There have been some notable Buddhists in the West, to be sure, and I've known a few. But there hasn't been any - and won't be any I'd suspect for at least 100 years - that completely rewrite Zen Buddhism in their country the aforementioned have.

These great teachers don't merely throw out cultural forms from the countries from which they were inherited, but rather build on and extend the previous cultural forms.

So when a someone comes around and peddles something as "Western Buddhism" which is less about transcendence of dukkha than it is about "achieving the now" I shudder, because they're making it more difficult for whoever that great teacher is to propagate the real deal. This I think is kind of what The Zennist was getting at, though somewhat vague.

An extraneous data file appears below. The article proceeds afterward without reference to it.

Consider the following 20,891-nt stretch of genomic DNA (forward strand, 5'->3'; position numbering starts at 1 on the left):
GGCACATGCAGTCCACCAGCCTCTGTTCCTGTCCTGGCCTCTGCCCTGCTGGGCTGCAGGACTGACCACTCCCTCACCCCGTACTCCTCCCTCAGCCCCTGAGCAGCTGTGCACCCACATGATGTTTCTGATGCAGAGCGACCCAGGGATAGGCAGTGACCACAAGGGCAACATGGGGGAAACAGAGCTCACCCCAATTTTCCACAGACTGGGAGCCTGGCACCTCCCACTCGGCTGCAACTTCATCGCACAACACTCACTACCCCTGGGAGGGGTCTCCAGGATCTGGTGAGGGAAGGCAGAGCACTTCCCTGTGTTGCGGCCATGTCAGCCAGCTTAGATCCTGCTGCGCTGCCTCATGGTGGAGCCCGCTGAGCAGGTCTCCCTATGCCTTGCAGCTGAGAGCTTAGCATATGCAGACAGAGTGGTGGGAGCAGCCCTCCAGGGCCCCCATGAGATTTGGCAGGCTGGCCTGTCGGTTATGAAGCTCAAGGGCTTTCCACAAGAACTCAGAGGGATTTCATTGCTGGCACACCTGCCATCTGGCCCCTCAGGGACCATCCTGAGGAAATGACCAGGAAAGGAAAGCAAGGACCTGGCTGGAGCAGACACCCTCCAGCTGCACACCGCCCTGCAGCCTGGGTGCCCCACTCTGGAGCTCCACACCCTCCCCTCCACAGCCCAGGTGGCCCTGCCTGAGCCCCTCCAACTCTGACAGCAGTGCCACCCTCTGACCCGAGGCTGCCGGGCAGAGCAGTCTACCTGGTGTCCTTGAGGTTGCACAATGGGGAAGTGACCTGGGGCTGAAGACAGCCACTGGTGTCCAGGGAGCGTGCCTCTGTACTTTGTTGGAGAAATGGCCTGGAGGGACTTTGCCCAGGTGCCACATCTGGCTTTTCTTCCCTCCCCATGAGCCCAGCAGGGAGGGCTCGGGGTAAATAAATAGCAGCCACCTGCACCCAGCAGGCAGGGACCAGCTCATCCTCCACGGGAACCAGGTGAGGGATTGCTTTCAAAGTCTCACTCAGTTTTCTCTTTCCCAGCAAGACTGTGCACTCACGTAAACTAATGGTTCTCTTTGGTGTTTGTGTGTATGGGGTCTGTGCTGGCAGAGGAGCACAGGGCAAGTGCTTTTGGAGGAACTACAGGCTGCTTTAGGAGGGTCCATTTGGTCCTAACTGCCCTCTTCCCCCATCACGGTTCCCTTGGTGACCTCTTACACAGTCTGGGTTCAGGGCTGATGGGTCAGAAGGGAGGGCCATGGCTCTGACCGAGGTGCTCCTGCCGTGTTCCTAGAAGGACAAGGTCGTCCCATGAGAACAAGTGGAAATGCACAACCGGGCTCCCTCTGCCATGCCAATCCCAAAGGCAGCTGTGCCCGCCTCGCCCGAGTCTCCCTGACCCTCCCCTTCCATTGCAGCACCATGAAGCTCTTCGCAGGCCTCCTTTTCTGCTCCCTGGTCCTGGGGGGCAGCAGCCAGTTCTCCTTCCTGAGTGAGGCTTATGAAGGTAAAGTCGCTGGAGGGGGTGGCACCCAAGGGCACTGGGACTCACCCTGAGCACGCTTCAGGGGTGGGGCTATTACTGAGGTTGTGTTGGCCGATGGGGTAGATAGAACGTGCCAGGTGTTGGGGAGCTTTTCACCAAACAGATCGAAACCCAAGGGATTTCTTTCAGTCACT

On a side note, to discard Asian cultural forms merely because you don't like the cultural forms reeks of provincialism, cultural ignorance, or something worse. There are no great reasons to throw out cultural forms merely to "Westernize" them, especially given the dissemination of global community and culture, and the fact that these forms, though alien to folks at first, do indeed have purposes at transcendence of dukkha and in the Mahayana tradition, were developed because they could be skillfully applied at helping others.